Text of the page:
Will Donald Trump go to court over alleged electoral fraud and what could happen?
Before all votes were counted, Mr Trump falsely insisted he had won the presidential race. But while Joe Biden currently appears to be in lead, the current president could still win the election with the final states to go, with the outcome too close to call.
Here we take a look at what could happen if Mr Trump goes to court over the alleged “election fraud”.
What has Donald Trump said?
Appearing before supporters at the White House on Wednesday morning, Mr Trump said: “This is a fraud on the American public, this is an embarrassment to our country. We were getting ready to win this election – frankly we did win this election.
“So our goal now is to ensure the integrity – for the good of this nation, this is a very big moment. This is a major fraud on our nation.”
The US president also alleged the Democratic Party was attempting to “steal the election”.
Prominent Democratic opponents took to social media to condemn Mr Trump’s claim of victory.
New York representative Alexandria Ocasio-Cortez tweeted: “Donald Trump’s premature claims of victory are illegitimate, dangerous, and authoritarian. Count the votes. Respect the results.”
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Minnesota congresswoman Ilhan Omar added on Twitter: “The irony of worrying about people turning America into Somalia, while allowing Trump to do literally what Somali dictators used to do.
“Wake up, he is destroying everything that sets us apart. We send election observers into other countries, we shouldn’t need ours monitored.”
US news organisations also rebuked Mr Trump after he falsely claimed on live television that he had won re-election even as votes were still being counted.
CBS News’s Norah O’Donnell said Mr Trump was “castrating the facts” by “falsely claiming that he has won the election and disenfranchising millions of voters whose ballots have not been counted”.
“Donald Trump is losing right now both in the popular vote and the electoral vote and there are many states left to be called,” ABC News’s George Stephanopoulos said.
Has the Supreme Court intervened before?
Yes, and the judges were key in the outcome of the highly contested 2000 election between George W Bush and Al Gore.
The race was so close that it came down to the result in Florida, where the pair were separated by just a few hundred votes.
Bitter legal battles ensued and a recount saw rows over the validity of “hanging chads”, punch-card ballots that had not been fully perforated.
But a controversial Supreme Court ruling ended the recount, five to four in favour of Mr Bush, who won the election when his Democratic opponent conceded defeat.
Any legal battle this year could make that one look like a playground scrap.
The Supreme Court has already issued two rulings in the election. One ruling allowed ballots received in Pennsylvania up to three days after Election Day to be counted, and another blocked ballots received in Wisconsin after Election Day from being counted.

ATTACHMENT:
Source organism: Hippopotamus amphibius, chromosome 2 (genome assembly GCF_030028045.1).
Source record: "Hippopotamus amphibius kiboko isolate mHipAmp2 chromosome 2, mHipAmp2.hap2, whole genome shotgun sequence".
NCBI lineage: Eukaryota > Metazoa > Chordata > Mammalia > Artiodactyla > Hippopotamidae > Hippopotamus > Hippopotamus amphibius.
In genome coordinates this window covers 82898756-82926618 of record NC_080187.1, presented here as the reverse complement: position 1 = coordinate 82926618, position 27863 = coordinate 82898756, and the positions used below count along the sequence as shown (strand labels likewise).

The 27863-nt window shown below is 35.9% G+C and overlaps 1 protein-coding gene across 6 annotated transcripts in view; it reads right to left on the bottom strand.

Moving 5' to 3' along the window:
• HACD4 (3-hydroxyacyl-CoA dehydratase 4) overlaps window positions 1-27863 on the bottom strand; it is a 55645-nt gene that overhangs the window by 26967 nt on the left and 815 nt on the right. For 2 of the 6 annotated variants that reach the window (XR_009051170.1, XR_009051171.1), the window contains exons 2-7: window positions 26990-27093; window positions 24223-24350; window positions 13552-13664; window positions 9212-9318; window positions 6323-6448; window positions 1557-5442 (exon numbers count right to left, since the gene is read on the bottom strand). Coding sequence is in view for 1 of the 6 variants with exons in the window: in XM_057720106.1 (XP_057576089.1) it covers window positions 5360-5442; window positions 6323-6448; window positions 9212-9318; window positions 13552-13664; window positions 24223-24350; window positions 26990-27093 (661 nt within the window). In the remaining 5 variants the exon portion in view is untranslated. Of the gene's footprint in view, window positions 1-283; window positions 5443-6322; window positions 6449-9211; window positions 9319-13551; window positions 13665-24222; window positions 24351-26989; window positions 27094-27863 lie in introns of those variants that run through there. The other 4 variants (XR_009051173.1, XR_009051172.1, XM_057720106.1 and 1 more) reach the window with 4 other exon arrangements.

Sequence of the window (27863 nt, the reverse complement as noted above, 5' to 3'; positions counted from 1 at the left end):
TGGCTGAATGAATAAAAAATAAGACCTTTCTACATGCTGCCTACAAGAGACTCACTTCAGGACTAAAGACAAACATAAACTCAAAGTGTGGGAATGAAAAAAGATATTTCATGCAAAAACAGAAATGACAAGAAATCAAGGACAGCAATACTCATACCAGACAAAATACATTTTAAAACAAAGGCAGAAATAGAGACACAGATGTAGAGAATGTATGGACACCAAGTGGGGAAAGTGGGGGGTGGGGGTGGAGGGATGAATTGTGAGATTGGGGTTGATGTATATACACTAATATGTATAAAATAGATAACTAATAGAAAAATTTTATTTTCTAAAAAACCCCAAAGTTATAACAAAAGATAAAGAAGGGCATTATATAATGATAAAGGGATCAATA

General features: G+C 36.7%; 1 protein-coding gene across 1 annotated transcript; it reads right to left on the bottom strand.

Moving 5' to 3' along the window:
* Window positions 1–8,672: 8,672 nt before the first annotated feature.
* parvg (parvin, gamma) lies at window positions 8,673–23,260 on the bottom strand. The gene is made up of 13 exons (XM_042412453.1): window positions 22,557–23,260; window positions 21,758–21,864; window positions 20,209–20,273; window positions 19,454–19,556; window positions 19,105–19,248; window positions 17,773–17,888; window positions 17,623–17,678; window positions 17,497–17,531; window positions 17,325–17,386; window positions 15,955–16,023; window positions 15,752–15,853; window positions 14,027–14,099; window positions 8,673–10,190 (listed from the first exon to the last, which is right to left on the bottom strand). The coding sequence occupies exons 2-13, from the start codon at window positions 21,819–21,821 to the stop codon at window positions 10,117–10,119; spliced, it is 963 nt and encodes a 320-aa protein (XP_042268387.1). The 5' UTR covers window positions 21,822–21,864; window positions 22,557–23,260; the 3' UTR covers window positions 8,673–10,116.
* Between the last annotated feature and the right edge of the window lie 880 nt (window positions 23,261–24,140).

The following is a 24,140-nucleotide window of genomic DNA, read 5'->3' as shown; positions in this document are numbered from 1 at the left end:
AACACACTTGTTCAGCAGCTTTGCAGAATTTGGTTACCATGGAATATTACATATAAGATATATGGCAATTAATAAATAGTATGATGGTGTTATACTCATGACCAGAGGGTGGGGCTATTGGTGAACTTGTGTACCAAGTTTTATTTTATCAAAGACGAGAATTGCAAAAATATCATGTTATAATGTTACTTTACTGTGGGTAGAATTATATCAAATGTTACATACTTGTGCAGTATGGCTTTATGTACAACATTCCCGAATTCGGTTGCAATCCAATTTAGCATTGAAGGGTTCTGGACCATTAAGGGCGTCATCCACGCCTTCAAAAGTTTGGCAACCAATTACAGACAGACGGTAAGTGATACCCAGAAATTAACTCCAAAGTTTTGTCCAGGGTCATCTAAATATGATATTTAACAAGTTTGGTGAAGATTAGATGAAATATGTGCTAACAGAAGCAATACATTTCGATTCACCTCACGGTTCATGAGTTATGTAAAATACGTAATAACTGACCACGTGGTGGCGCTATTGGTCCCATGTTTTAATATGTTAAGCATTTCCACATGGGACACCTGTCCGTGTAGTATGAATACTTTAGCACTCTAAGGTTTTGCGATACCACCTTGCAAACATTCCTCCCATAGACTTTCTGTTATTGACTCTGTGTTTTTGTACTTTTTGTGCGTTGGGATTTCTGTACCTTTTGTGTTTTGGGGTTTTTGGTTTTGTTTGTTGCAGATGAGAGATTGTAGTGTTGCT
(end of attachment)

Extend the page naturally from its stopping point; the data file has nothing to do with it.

If the Supreme Court is involved after Election Day, it will likely be in response to specific legal conflicts that Mr Trump raises.
Republicans are said to be keeping their legal options open to challenge absentee ballots in Pennsylvania, if the battleground state ends up deciding Mr Trump’s re-election.
Two federal lawsuits aim to prevent absentee votes from being counted.
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“You have to have numbers. You can’t have these things delayed for many days and maybe weeks. You can’t do that. The whole world is waiting,” Mr Trump said at his campaign headquarters.
In a lawsuit filed on Tuesday in Pennsylvania, Republicans accused county officials in Democratic-leaning Montgomery County of improperly giving voters a chance to fix problems with their postal votes before Tuesday.
A county spokeswoman said state law does not ban the practice. A federal judge in Philadelphia has set a hearing for Wednesday morning on the Republican bid to stop the count of 49 ballots that were amended in the suburban Philadelphia county.
On Tuesday night in Pennsylvania, Republican US representative Mike Kelly and five other plaintiffs filed suit in state court to block the state’s counties from allowing voters whose postal ballots were disqualified to cast a vote by provisional ballot.
Pennsylvania’s top election official, Kathy Boockvar, a Democrat, insisted that the practice is legal and not prohibited by law. Regardless, she said there are not “overwhelming” numbers of voters who cast a provisional ballot after their postal vote was disqualified, but she did not give an exact figure.
“So I don’t think this is going to be huge issue no matter which way it goes,” Ms Boockvar said.
The majority of the state’s postal and absentee ballots are being cast by Democrats.
Even a small number of contested votes could matter if Pennsylvania is the state that decides the election and the gap between Mr Trump and Democratic nominee Joe Biden is so small that a few thousand votes, or even a few hundred, could make the difference.